What is done to make patients comfortable post-operatively and what is the recovery like after wisdom tooth removal?
In most cases Dr. Kur uses dissolvable stitches and the recovery period is usually 3-5 days oDr.Kurf post-operative swelling and soreness. "We are very cautious with pain medication these days and we usually recommend prescription-strength ibuprofen." He added that most people return to work or school within two to three days.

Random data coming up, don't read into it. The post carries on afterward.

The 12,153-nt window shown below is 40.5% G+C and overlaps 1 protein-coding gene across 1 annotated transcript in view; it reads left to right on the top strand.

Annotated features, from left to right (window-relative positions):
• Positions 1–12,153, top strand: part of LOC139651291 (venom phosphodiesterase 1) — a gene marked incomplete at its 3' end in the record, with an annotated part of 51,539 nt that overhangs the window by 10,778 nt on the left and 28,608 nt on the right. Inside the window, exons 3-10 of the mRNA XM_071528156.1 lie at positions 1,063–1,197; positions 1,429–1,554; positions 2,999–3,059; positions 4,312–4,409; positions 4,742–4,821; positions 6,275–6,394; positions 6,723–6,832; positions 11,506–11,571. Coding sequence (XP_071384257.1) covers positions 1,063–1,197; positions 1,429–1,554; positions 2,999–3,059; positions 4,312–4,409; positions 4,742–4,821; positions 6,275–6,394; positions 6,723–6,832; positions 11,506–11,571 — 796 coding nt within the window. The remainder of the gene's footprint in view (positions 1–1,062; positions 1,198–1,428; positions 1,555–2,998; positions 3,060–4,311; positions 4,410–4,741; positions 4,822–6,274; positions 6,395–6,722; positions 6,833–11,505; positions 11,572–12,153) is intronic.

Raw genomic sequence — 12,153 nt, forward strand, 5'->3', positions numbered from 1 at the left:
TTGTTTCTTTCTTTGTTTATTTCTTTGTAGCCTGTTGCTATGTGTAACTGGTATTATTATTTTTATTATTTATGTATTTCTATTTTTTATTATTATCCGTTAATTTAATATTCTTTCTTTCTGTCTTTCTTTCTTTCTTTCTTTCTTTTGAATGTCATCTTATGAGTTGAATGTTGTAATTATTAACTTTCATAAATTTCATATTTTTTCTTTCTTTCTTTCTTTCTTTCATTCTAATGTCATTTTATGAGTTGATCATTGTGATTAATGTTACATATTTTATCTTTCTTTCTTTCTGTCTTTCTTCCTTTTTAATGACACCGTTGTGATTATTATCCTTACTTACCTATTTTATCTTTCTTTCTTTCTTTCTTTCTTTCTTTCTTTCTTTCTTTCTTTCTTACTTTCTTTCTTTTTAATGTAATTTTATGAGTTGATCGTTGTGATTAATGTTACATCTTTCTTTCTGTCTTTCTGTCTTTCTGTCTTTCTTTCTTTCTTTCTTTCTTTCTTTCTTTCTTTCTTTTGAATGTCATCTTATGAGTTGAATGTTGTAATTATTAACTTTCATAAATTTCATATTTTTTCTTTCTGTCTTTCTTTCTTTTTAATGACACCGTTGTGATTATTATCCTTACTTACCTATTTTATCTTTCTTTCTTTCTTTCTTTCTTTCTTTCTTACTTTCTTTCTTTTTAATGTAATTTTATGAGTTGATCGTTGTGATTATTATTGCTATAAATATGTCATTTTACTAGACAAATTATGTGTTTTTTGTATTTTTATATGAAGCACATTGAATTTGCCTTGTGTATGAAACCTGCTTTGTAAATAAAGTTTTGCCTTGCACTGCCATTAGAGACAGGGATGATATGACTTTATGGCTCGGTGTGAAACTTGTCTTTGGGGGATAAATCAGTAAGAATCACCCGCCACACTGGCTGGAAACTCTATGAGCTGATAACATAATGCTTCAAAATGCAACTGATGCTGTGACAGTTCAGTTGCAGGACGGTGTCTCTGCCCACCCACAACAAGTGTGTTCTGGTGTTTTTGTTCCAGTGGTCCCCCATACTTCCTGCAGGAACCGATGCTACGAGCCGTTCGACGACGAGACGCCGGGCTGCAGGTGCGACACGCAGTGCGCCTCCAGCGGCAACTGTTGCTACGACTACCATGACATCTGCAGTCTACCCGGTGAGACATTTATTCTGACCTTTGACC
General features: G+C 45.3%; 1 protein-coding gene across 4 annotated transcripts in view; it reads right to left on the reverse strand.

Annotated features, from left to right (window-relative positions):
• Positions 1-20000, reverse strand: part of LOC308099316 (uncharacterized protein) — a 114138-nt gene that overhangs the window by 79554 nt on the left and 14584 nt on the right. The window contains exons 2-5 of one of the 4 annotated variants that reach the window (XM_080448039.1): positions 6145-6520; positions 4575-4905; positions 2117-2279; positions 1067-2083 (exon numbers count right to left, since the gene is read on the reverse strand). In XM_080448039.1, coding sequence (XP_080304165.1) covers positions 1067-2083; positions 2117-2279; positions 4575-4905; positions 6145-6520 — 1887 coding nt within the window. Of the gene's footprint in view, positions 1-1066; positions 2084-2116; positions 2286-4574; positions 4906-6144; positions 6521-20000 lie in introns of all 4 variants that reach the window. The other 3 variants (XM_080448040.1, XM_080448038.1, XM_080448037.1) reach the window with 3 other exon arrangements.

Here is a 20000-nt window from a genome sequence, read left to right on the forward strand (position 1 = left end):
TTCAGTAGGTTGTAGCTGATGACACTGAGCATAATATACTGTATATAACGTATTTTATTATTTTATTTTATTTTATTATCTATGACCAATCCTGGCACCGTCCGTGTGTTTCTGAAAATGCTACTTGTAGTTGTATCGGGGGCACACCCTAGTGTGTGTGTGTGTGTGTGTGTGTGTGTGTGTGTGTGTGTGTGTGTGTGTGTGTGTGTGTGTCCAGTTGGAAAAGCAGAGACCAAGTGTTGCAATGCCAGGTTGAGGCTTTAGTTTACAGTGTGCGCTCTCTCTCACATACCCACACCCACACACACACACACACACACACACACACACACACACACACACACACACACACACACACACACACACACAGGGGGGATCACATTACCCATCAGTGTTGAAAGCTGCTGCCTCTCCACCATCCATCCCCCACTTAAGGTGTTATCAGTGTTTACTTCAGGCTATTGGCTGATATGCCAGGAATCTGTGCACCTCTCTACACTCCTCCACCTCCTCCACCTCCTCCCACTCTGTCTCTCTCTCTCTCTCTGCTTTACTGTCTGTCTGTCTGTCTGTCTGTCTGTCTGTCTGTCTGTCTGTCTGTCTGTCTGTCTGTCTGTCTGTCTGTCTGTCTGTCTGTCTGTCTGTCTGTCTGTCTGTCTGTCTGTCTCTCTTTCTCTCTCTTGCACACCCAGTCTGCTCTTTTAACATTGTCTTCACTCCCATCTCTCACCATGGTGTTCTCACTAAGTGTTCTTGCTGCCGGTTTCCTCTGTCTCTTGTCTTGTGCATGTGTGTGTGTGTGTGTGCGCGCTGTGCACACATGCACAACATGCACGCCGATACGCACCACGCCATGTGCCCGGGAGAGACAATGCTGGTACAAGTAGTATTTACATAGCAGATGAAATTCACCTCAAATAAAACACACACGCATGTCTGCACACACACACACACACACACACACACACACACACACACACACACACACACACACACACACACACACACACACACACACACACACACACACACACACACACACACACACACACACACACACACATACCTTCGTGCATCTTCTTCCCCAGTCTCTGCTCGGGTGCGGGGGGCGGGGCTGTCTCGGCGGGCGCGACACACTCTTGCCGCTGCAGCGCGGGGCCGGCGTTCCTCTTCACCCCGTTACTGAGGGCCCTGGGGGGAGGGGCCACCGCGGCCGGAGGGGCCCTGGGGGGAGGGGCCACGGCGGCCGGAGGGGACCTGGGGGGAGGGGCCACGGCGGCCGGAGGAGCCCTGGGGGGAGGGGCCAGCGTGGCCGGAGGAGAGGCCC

This post is sponsored content from Dr. Benjamin Kur who lives in Scarsdale. Find him at work in Hawthorne/Valhalla directly across the street from Westchester Medical Center. Valet parking available (no tips accepted). He is currently welcoming new patients.

Dr. Benjamin Kur

Westchester Oral & Maxillofacial Associates, PLLC